Who are they?

Who is Lynette Yiadom-Boakye?

Meet the artist who makes powerful paintings of imaginary people

man on yellow background

Lynette Yiadom-Boakye
Citrine by the Ounce 2014
Doreen Chambers and Philippe Monrougié
© Lynette Yiadom-Boakye

who is she and what is she known for?

Lynette Yiadom-Boakye was born in London in 1977. Her parents moved to Britain from Ghana in the 1960s. They were both nurses. When she was little, she liked to daydream and use her imagination. Before she decided to become an artist she wanted to be an optician!

When she grew up, she went to art school. She tried some different types of art but decided she enjoyed painting the most. She spent a lot of time learning to paint ‘from life’ – which means she painted what she saw in front of her. Later on, she changed her mind. She realised she was less interested in painting pictures of real people and more interested in the act of painting itself.

A man in an orange jumper sits with a cat on his shoulder

Lynette Yiadom-Boakye In Lieu Of Keen Virtue 2017
Courtesy the Artist, Corvi-Mora, London, and Jack Shainman Gallery, New York
© Lynette Yiadom-Boakye


The people in Yiadom-Boakye’s paintings are not real. In fact, they’re all imaginary! She invents them. She uses a mix of images she finds in magazines which she cuts out and adds to her scrapbook, as well as memories and sketches she’s made. Her paintings don’t try to reveal anyone’s real character and she never paints from a model. For this reason, she doesn’t even call them portraits!

The people in her paintings are usually resting, dancing or thinking hard about something. Sometimes, they have animals with them, like owls, parrots or cats. In this painting called Accompanied To The Kindness there is a parrot resting on the man’s hand. It’s almost like the bird is the man’s magical familiar.

A man holds a parrot in his right hand and looks at the parrot

Lynette Yiadom-Boakye Accompanied To The Kindness 2012
Courtesy the Artist, Corvi-Mora, London, and Jack Shainman Gallery, New York
© Lynette Yiadom-Boakye

You might want to know more about the people because they seem really interesting. But the artist doesn’t give us any clues. We don’t know who the people are so we can make up our own stories about them and their animals!

Do you ever draw people from your imagination? Have you ever had an imaginary pet?

a painting of two men dressed all in black crouching

Lynette Yiadom-Boakye No Need Of Speech 2018
Carnegie Museum of Art (Pittsburgh, USA)
© Lynette Yiadom-Boakye

Have you noticed that many of the people in these paintings are not wearing shoes? Lynette Yiadom-Boakye reckons that shoes tell you too much about a specific period in time. She doesn't want the people in her paintings to be tied to any one time period or place!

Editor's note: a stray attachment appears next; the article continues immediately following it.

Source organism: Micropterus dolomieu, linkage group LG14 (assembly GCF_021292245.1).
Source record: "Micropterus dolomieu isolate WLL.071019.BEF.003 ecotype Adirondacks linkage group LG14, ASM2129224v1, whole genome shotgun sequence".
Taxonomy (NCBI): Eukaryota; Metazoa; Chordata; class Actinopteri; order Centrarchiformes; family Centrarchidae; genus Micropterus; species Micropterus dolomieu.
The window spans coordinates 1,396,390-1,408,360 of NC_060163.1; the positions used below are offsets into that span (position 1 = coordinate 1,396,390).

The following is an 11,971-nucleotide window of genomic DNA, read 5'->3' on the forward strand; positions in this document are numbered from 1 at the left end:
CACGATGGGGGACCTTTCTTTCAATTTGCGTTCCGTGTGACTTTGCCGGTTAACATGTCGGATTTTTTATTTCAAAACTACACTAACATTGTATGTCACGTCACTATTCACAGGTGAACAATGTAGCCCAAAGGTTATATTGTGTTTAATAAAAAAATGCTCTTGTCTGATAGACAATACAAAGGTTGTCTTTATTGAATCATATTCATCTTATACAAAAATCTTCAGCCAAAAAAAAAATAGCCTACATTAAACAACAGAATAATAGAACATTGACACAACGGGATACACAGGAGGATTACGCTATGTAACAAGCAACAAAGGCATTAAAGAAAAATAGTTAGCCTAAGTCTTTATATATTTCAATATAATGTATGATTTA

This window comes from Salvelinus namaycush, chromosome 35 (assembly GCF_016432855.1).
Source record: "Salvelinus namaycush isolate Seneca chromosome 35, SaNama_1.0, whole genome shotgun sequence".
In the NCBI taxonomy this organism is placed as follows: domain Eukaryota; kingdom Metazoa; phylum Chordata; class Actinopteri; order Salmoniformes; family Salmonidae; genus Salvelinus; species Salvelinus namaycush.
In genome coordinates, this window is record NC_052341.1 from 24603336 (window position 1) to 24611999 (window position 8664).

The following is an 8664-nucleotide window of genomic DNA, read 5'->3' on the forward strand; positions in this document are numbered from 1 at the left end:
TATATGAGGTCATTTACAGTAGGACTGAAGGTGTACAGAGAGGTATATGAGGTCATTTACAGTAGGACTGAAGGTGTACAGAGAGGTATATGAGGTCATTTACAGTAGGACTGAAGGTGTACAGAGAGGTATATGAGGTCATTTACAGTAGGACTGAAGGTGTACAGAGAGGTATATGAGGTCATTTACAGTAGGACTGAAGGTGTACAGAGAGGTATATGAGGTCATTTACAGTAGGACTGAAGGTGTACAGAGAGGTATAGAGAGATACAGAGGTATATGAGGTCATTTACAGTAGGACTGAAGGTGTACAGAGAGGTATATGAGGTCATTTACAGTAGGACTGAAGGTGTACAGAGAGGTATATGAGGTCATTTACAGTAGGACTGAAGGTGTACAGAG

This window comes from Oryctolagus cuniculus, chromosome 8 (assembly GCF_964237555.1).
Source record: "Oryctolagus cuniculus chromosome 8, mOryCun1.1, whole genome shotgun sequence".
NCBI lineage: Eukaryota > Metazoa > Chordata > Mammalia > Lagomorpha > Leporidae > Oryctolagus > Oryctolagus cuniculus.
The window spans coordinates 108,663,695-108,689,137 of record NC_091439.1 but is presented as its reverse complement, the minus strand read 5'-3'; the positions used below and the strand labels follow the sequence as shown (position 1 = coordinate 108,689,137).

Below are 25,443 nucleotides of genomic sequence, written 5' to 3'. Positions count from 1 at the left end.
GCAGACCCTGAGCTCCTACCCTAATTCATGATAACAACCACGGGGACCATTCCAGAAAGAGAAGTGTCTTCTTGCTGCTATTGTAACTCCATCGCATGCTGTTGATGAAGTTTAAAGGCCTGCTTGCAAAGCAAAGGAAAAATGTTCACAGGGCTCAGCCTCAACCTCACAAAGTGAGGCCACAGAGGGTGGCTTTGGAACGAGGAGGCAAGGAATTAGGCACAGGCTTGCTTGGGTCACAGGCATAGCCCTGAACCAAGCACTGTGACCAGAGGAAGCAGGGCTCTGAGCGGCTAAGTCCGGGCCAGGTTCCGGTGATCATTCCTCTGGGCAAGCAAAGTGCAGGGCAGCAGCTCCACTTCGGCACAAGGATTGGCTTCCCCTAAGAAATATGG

Some people think the people in her portraits look like they’re wearing fancy dress! What do you think?

What shoes or clothes would you choose to wear in a self-portrait? What would they say about you?


She doesn’t spend too long on any of her canvases. In fact, she works so quickly that she finishes some of them in a single day.

Her favourite paint to use is oil paint. Oil paint is a traditional paint that takes a long time to dry. She says: “It’s just very dirty, it’s very messy; it doesn’t always do what you want it to do.”

Lynette Yiadom-Boakye spends a lot of time thinking about the composition of her paintings. She carefully considers the colours she uses in the backgrounds and to depict people’s skin. Her favourite part about painting is thinking about the paint itself and what it can do!

“Over time I realised I needed to think less about the subject and more about the painting. So I began to think very seriously about colour, light and composition. The more I worked, the more I came to realise that the power was in the painting itself”

two girls play on the sand on a beach

Lynette Yiadom-Boakye Condor And The Mole, 2011
Arts Council Collection (London, UK)
© Lynette Yiadom-Boakye


Have you noticed the titles of the paintings are all quite poetic? Well, Lynette Yiadom-Boakye is a writer too. She writes poems and stories. She says she writes about the things she can’t paint and paints the things she can’t write about.

If you like doing creative things you don’t have to limit yourself to one type of art. You can express yourself in whichever way feels right. Do you like to write poems or stories as well as make art?

You might like